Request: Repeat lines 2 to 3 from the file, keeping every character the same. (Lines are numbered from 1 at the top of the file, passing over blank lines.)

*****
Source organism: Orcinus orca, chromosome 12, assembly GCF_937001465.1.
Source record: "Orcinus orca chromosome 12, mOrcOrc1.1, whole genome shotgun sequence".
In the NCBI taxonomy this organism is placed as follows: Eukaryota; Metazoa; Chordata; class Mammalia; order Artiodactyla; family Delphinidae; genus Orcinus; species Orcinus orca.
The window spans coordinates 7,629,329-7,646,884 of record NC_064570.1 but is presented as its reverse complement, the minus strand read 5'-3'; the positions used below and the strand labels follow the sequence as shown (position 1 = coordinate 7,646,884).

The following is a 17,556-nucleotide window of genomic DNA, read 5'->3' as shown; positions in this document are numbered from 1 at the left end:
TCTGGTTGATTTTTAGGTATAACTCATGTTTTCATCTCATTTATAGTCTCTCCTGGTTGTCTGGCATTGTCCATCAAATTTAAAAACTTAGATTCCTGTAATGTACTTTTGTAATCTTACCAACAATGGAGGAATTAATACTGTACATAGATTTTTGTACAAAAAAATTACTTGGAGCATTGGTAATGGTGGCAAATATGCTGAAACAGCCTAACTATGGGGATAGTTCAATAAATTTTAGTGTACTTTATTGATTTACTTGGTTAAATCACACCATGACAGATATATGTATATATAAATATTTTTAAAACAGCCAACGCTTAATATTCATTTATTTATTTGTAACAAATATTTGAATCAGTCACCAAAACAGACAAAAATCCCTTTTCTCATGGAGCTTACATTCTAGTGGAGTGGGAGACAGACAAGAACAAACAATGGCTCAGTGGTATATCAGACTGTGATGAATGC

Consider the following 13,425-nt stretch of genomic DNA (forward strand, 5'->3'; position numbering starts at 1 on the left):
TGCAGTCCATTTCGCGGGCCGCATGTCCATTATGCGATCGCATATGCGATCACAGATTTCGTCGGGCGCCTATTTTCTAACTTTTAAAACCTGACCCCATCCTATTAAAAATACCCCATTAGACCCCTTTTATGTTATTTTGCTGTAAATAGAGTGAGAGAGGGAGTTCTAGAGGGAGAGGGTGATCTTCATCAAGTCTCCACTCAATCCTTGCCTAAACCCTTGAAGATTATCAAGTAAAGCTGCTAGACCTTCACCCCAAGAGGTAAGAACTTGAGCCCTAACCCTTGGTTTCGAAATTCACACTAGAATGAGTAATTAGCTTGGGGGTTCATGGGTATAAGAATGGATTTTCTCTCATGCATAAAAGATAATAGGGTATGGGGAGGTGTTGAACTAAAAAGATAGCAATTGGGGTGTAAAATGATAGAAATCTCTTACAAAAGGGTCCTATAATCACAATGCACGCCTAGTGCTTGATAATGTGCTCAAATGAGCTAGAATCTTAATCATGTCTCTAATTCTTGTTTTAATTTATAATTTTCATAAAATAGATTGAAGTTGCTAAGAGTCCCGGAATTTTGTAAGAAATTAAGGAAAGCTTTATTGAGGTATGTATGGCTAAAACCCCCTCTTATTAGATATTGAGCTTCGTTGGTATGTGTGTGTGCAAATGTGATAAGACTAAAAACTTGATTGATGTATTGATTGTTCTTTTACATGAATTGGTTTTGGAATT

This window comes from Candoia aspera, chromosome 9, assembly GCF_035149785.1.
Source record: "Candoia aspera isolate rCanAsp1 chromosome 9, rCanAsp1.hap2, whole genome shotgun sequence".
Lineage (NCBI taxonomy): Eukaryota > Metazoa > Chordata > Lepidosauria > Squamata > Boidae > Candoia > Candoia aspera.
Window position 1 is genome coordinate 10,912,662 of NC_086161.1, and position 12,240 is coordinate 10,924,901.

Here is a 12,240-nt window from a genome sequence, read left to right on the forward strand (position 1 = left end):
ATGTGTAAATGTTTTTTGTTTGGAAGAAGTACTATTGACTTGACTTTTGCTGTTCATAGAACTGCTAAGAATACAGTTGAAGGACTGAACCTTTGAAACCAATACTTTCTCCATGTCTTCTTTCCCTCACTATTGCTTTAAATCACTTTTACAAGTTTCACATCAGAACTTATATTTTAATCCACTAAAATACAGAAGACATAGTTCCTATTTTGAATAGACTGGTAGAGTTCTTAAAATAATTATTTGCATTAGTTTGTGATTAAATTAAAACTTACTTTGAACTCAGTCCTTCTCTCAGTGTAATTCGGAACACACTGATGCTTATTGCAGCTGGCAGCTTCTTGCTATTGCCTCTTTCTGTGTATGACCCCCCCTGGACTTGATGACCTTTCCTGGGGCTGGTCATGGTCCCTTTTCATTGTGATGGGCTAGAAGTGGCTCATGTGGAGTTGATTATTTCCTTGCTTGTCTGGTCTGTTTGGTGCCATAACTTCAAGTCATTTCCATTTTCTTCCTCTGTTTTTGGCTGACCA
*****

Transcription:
Source record: "Orcinus orca chromosome 12, mOrcOrc1.1, whole genome shotgun sequence".
In the NCBI taxonomy this organism is placed as follows: Eukaryota; Metazoa; Chordata; class Mammalia; order Artiodactyla; family Delphinidae; genus Orcinus; species Orcinus orca.